With 2.5 quintillion bytes of data generated daily, data privacy is now a top priority for board members. Prioritizing data privacy is no longer just a compliance requirement but also a competitive advantage. While simple on the surface, the details make the difference. Data privacy can still cause potential headaches without comprehensive information of governance programs.
Regulators and consumers continually pressure companies to improve how they collect, use, store, and delete personal information. With technological innovations such as big data and mobile, new data insights about how people say and do have never been higher.
Under new and upcoming legislation, consumers now have rights to control this data and opt-out of the sale of said data, further creating the need for comprehensive data privacy programs.
Until recently, most internal data privacy efforts have revolved around the specific requirements of their industry and no more. However, with sweeping regulations like CCPA and GDPR, that approach may not cut it anymore.
With these regulations, businesses are better off with a more comprehensive approach to IG to help them tackle the full scope of data challenges.
Are your data privacy capabilities enough?
Asking the right questions about your current data privacy risks can help you get the ball rolling. A few questions to ask include:
Are we actively determining and complying with the laws and regulations applicable to our company?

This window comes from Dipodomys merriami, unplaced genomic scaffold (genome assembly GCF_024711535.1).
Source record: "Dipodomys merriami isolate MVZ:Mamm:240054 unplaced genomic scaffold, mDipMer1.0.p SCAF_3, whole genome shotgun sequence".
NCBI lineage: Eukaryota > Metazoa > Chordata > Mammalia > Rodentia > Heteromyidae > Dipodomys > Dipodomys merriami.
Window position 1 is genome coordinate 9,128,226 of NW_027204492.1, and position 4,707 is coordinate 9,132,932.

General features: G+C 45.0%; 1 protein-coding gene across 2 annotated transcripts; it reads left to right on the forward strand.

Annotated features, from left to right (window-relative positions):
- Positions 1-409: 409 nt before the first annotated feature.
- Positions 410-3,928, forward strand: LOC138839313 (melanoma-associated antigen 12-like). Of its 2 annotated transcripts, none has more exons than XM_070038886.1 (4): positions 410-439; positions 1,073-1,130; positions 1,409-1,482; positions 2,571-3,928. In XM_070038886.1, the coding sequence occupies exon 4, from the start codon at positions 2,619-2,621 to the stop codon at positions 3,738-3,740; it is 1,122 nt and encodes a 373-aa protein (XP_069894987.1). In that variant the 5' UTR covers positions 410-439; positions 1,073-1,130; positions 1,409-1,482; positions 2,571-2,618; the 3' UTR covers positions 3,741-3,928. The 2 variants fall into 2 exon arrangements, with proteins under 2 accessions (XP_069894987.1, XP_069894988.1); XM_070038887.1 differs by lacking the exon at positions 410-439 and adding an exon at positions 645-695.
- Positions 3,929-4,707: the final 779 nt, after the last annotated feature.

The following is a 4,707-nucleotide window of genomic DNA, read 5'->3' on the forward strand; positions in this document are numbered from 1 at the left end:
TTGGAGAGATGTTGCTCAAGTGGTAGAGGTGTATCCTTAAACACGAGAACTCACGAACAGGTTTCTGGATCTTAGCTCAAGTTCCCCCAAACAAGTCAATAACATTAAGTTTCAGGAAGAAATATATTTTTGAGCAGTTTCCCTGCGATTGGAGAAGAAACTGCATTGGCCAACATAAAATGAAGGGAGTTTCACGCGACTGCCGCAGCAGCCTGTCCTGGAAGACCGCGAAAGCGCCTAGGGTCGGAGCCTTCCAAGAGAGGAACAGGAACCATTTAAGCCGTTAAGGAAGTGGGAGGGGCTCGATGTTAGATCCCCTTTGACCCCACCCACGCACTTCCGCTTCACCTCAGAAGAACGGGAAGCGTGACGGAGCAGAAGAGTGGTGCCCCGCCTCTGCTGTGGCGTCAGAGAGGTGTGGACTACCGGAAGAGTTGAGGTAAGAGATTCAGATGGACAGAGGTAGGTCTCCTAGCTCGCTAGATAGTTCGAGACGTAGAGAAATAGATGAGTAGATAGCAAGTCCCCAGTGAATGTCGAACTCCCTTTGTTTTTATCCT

Do we have a decent IG foundation established to face data privacy challenges such as DSAR requests?
Do we know what information we have, how accurate it is, and where it lives?
Do we have the right leadership and resources to assess and support these risks properly?
Do we have access to the required information to support significant business decisions?
How does our IG program compare to others in the industry?
Key process areas for managing data privacy risks
Complying with regulations isn’t always a cut-and-dry process. Most companies need to assess current strategy, key people, technology, and procedures to build tools in four areas (privacy/compliance, IG, crisis management, records management).
These tools include:
Data inventory: Companies need to know what data they’re collecting, where it’s stored, and how it’s used. Inventory should be ranked based on risk to identify the level of risk and what the business needs it for.
Classification: Along with maintaining data inventory, companies need to know what type of data they have — personal/public — and a clear definition of who is impacted by the data.
Third-party relationships: Companies need a history of third-party relationships, along with the data usage of those third parties, to create programs that adequately address data privacy issues. If you have existing contracts, amendments should include these new privacy standards.
Portability and erasure: Companies need to manage requests to eliminate personal information.
Data security: Maintaining security and responding effectively to data breaches is essential for companies.
Consent: Companies need tools to manage consumer requests promptly.
Oversight and monitoring: Companies must utilize comprehensive programs that adapt to ongoing regulatory changes.
The three lines of defense